My BFF since 2nd grade is Irish, and has that characteristic Irish ability to tell a good yarn. The amount of truth in any one story is debatable, but she’ll make you laugh.
But this past week, while visiting with my relatives in Nebraska, I discovered that the ability to spin a delightful story isn’t limited to the Irish. The Polish apparently have the knack as well.
From my cousin Bill: My dad’s birthday fell on the same day as my Aunt Cork and Uncle Jeep’s anniversary. Furthermore, the next day was Cork’s birthday. They often celebrated all events together. One year, when Bill was a small boy, the birthday/anniversary fell on a Saturday. At the end of that evening, which involved some memorable celebrating (likely including a fair number of beers and martinis), my dad got the notion to bake Cork a birthday cake for the next day. But not just any birthday cake. He gathered up all of the remnants of their celebration – bottle caps, dirty napkins, cigarette butts, leftover food, you get the picture — took them to the bakery where he added them to the cake batter he prepared. He baked the cake (which he later confessed smelled – not shockingly – absolutely nasty as it baked). He then iced the cake and decorated it prettily.
The next day he delivered the cake to Cork. Bill said he remembers being so excited to cut into that beautiful and delicious-looking cake, and still recalls his disappointment at the birthday surprise.
From my cousin John: My parents had a cabin at a lake in Columbus. One Sunday, they were entertaining some of our family at the cabin. The men were sitting in chairs by the lake, watching the beautiful boats go by and drinking beer. (You will notice that beer is a recurring theme in these stories) Suddenly my dad said, “Would you like to go out in my boat?” Very eagerly, the men said, YES!” John said Dad led them to the smallest fishing boat imaginable. They all got in, held their breath as the boat sank into the water, and my dad start the engine. “Eeeeeeeeeeeeeeeee,” John said the engine sounded its high-pitch squeal as they set out, getting bounced around by the beautiful big boats that roared past. My dad couldn’t have been prouder.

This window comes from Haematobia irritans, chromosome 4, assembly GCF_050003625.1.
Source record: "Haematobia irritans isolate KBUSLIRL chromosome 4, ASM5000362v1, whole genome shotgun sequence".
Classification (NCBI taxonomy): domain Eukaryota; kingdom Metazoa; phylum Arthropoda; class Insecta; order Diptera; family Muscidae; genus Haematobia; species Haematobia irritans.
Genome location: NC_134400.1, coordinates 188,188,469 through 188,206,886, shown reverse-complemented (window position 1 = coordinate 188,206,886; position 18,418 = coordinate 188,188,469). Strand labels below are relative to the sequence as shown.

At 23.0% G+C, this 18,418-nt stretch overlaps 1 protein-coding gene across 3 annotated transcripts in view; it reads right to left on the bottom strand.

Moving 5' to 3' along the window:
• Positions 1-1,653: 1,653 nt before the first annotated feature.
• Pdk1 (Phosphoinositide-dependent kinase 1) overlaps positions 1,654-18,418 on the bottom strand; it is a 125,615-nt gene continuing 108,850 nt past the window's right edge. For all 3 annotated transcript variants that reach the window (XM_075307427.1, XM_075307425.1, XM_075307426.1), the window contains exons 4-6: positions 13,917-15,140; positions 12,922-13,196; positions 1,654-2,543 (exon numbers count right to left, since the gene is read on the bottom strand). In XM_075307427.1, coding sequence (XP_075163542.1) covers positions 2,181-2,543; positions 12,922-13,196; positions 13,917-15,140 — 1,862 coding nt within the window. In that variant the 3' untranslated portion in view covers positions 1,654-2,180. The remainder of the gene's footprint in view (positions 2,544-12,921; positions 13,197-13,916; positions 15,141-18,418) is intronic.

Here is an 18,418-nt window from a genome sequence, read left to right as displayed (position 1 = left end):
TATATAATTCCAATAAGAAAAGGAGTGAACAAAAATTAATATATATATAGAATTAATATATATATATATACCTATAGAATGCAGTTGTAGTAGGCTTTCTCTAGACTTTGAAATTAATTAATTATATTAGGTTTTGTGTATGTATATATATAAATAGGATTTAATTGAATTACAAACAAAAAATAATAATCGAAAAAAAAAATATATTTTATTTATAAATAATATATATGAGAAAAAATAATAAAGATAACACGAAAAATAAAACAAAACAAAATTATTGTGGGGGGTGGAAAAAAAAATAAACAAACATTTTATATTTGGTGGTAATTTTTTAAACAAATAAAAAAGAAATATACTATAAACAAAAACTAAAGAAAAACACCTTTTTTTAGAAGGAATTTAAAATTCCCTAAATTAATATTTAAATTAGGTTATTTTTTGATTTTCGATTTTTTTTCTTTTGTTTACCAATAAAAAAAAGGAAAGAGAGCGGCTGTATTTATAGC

From my cousin Marilyn: One year at the annual family picnic, Marilyn, newly engaged, walked her fiancé up to our Uncle Tommy, who was probably 60-something at the time. Proudly, Marilyn said, “Tommy, I’d like you to meet my fiancé, Roger.” A few seconds passed as Tommy looked at Marilyn, then looked at Roger, then looked back again at Marilyn. “Well, who the hell are you?” he asked, not bothering to be politically correct.
Then there’s the story that is part of our family lore. The brick-carrying contests at the annual Micek family picnic.
Let me just tell you that the Micek picnics were legendary. When we would tell our friends that we were attending this annual family function, they were likely to express their condolences that we had to spend our Sunday that way. What? On the contrary, it was something we all looked forward to every year. They food was unbelieveable. So many funny people and so many funny stories. And then, of course, there was the annual brick carrying contest.
The contest began as soon as the beer drinking commenced. The goal was to see who could carry around a brick the longest. This was not always a simple task, particularly after the beer had been flowing for a while. I’m not sure who holds the title of Brick Carrying King, but I’m sure my dad was in the running.
All of this is to say that it is stories like this that tie a family together. For all of our collective faults, our family could laugh at ourselves, and continues to do so. It was fun to hear about my mom and dad when they were the same age as our kids are now, and some of their antics. There is a lot of love being shared in these stories.
I hope our kids have the same kinds of stories when they look back.